A group of diamond miners in Bahn, Zoe Geh District in Nimba County, have called on the government to lift the ban on mining activities in the county so as to ease hardship and provide employment opportunity for the young people.
The miners told the Daily Observer recently that the imposition of the ban on alluvial mining in the county, since the Zolowee saga in July 2014 that led to the destruction of properties, had made life extremely difficult for those who earn their living through mining.
Elijar Gaye, a concerned miner residing in Bahn City, said they are finding it very hard to send their children to school and put food on the table.
“We are willing to pay for our licenses and other requirements to the government, but the moratorium placed on mining is affecting us and other businesses,” Gaye said.
Bahn is a mining community where people who live in it and its surrounding towns, villages, and hamlets depend on mining to earn a living; but the moratorium has affected miners in the mining zones, which include Gbapa, Sanniquellie and Buutuo further north.
“The ban is making the government lose huge revenue and also create room for illicit mining activities,” Gaye said. “Therefore, we are appealing to the government to lift the moratorium so we can pay our taxes.”
Sam B. Zoevah said, “We all depend on mining, but the ban is suppressing us so much to the extent that life has become unbearable. We are willing to pay our taxes and meet up with the requirements of the mining law of Liberia.”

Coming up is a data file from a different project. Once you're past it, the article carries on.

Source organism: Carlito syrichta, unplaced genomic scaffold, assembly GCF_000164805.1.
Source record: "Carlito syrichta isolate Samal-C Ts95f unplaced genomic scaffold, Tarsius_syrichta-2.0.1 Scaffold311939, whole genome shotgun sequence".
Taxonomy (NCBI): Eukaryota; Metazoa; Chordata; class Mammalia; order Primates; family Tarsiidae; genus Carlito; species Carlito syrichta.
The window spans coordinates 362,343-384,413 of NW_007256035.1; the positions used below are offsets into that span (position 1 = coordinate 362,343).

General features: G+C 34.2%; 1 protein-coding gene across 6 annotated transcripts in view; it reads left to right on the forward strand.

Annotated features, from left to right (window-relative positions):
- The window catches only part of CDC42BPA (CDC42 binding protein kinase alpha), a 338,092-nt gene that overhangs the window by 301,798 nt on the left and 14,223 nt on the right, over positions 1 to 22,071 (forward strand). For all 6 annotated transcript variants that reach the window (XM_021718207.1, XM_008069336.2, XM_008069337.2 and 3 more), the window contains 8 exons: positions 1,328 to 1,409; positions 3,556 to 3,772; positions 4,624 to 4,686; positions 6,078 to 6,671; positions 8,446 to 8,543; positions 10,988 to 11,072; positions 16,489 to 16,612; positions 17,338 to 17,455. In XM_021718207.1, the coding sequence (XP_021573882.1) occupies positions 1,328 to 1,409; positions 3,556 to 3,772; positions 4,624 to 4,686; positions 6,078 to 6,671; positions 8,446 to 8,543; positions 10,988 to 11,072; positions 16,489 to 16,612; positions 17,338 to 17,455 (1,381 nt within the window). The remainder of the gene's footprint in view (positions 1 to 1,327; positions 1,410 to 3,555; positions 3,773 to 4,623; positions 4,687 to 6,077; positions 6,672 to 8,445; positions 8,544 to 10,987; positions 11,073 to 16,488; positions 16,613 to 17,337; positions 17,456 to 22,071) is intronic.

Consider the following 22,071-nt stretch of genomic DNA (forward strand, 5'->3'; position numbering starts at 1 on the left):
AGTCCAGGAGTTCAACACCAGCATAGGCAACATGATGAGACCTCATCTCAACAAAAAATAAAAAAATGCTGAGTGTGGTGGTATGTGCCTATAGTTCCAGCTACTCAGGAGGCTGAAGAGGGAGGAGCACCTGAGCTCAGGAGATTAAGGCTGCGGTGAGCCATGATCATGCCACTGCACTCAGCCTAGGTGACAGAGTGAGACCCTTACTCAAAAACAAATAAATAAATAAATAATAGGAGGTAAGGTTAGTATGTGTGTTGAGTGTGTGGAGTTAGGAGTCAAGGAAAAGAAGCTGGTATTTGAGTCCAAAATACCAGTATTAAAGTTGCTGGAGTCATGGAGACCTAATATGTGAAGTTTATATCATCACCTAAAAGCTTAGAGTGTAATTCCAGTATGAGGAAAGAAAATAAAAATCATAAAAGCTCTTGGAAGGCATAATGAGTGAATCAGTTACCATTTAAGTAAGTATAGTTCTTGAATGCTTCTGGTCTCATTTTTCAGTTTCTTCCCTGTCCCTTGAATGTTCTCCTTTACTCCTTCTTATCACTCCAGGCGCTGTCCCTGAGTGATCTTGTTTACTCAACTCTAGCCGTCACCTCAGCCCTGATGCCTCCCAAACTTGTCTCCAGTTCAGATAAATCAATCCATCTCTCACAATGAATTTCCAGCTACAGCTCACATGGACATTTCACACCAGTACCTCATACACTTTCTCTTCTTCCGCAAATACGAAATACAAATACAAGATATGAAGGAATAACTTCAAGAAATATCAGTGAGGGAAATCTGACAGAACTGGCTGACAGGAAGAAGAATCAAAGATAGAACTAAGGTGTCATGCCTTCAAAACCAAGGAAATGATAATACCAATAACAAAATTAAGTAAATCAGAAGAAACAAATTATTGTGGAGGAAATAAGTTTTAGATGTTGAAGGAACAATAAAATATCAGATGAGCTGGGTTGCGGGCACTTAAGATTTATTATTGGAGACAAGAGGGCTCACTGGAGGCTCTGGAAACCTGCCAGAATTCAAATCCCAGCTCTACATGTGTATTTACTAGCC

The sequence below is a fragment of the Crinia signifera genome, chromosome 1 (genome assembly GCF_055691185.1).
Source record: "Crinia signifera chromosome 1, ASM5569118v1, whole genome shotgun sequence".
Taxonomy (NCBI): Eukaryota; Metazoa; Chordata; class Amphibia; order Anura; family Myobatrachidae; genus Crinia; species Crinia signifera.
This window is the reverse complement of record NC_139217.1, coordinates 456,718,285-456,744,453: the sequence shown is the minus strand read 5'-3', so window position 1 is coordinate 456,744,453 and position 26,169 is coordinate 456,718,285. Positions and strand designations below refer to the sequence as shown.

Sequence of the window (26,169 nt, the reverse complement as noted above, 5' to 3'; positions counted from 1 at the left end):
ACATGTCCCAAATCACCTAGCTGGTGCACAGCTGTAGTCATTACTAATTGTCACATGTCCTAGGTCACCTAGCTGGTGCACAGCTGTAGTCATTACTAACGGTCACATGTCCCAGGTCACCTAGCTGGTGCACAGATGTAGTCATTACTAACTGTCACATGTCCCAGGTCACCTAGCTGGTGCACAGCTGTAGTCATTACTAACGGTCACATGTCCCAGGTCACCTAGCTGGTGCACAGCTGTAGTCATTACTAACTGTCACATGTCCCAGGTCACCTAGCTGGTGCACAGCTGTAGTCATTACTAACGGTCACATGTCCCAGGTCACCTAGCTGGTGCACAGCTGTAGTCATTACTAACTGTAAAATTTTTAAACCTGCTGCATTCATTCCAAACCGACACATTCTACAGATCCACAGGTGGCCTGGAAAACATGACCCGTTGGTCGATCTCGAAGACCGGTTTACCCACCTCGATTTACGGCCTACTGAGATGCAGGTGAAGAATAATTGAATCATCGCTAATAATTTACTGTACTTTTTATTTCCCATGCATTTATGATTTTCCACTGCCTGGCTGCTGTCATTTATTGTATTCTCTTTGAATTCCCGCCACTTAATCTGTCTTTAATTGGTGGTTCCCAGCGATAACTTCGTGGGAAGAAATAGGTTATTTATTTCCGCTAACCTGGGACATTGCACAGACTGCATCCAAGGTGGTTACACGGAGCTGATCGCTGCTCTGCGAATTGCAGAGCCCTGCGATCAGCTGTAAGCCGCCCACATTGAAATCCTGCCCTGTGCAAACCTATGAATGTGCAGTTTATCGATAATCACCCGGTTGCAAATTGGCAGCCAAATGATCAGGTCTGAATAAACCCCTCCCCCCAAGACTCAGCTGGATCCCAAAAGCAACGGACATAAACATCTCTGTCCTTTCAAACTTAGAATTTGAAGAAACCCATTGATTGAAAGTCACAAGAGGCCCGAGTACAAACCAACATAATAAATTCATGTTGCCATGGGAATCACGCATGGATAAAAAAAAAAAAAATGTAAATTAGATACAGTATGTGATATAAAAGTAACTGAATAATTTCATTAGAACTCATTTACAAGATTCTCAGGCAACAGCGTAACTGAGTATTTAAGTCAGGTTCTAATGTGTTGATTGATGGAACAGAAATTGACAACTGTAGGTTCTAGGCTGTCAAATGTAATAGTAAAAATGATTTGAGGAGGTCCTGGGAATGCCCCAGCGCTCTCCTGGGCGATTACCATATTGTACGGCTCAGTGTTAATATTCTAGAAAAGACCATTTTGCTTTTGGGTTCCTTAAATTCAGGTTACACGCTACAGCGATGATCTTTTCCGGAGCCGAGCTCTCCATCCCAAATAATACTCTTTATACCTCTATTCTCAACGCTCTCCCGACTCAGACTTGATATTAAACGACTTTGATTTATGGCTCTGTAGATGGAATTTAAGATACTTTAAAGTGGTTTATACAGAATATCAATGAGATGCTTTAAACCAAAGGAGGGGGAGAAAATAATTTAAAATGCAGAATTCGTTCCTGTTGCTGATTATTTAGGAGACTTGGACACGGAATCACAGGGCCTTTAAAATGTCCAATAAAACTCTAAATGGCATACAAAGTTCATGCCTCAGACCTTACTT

In July 2014, residents went on the rampage demanding to be resettled by the management of ArcelorMittal. That uproar led to the destruction of Arcelor Mittal’s facilities on Mount Tokadeh. As a result, the government of then President Ellen Johnson-Sirleaf placed a moratorium on all mining activities, especially diamond mining, in Nimba County.
It was reported that those who took part in the demonstration and looted Mittal’s facilities were miners or farmers whose areas were allegedly encroached upon by the operations of Mittal, near Mount Tokadeh.
Although most of them were resettled in abandoned mining and farming areas around the mountain, there was still some dissatisfaction among the residents, with claims that the company was polluting sources of their drinking water.
Since the enforcement of the moratorium, the miners, especially those in the Bahn mining sector, have not been able to make ends meet because their sustenance depends on it.